The general spirit across the housing market remains one of somberness as households repair balance sheets, National Bank economists say in their December property report, adding it is hard to see this spirit changing in the early part of 2011.
“We saw a fillip in housing market activity in November but it’s hard to get overly excited about it. The level of activity is 65% of the average seen over the prior decade. Some support to the property market is being provided by low interest rates and a net migration inflow,” National Bank economists said.
“But the general spirit across most indicators remains one of sombreness with balance sheet repair the prime focal point. It’s hard to see this changing in the early part of 2011,” they said.
Meanwhile, a weak and patchy economy implies that interest rates are likely to remain low for a while yet, they added.
"That was the message delivered by the Reserve Bank last week and we concur with it. While you’d never want to rule out interest rates moving up in early 2011, it’s hard to see the catalyst. In fact we can see some risk that the next movement in rates could be a cut. That’s a small risk at present but three months ago the probability was effectively zero. The mere fact we can put that on the table is testament to how fickle demand is across the economy at present."
"As was the case last month, the 6 month breakeven in 6 months is 6.55%. That’s only 0.20% above the current 6 month rate. While we don’t think the Reserve Bank is in any hurry to lift rates, odds are that there will be one rate rise by the middle of 2011 and hence chances are the 6 month rate will be above 6.55% in 6 months," they said.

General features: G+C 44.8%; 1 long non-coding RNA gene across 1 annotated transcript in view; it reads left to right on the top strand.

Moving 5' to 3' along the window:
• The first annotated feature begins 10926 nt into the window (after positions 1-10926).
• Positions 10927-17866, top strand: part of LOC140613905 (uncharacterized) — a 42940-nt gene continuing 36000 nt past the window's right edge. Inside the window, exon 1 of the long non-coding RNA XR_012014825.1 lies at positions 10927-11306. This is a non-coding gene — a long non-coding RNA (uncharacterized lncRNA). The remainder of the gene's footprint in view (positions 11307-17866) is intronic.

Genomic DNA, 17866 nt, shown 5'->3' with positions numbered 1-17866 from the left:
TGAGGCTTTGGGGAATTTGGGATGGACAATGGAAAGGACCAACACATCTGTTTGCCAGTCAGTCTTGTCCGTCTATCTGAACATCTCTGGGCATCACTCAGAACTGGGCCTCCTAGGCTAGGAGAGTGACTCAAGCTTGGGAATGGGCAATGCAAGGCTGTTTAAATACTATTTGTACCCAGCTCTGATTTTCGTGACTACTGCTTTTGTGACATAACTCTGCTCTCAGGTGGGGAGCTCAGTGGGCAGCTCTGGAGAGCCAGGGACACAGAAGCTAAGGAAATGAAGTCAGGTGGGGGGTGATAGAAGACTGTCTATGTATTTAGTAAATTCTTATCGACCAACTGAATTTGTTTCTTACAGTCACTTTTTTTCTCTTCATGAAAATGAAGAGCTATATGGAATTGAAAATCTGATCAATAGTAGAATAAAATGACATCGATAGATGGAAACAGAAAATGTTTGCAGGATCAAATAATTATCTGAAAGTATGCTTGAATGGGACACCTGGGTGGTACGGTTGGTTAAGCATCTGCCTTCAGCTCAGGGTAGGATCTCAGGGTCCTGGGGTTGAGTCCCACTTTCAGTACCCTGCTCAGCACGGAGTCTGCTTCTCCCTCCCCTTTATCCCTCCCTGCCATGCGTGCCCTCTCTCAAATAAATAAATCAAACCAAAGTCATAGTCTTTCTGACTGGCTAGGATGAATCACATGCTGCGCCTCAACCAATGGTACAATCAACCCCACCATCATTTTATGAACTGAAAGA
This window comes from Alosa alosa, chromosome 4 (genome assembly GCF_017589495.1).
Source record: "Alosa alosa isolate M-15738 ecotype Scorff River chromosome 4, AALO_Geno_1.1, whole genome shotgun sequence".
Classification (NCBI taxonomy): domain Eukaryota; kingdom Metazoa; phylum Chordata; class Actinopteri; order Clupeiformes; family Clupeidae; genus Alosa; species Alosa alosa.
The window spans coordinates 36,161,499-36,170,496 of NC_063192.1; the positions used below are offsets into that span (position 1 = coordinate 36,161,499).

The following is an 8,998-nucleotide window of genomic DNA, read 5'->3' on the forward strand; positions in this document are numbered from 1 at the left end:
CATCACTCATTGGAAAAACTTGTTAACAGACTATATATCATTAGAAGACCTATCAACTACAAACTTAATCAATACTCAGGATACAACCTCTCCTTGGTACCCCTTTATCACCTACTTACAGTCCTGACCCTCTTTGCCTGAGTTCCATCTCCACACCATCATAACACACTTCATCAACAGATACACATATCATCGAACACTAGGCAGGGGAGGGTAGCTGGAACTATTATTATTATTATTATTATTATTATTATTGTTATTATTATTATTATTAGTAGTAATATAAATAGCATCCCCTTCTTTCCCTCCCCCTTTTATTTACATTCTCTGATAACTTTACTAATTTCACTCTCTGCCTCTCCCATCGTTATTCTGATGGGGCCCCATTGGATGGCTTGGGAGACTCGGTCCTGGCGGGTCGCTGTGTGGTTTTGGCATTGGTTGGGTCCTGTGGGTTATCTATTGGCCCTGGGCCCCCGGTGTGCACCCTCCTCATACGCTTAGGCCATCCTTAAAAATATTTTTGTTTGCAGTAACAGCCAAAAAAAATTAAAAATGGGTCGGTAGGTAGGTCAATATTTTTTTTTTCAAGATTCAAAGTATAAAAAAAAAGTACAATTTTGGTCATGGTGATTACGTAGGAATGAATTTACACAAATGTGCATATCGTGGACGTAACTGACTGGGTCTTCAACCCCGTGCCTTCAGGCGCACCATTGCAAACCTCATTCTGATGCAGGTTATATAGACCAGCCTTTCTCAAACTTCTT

"As such, the 1 year rate looks attractive – though less so relative to last month. Similarly, as it was last month, the 1 year breakeven in 1 year’s time is at 6.85%. That’s just 0.40% above the current 1 year rate, which isn’t much. Or put another way, the decision is effectively asking borrowers to decide whether the Reserve Bank will be hiking more or less than 50 basis points over the coming year.
"We think 50 is a minimum, though they will be in no hurry.
"Two year mortgage borrowing therefore also looks reasonably attractive. However, when we compare longer-term fixed rates against their breakevens, we find that the Reserve Bank would have to raise the Official Cash Rate by a long way to make long-term fixing beneficial," they said.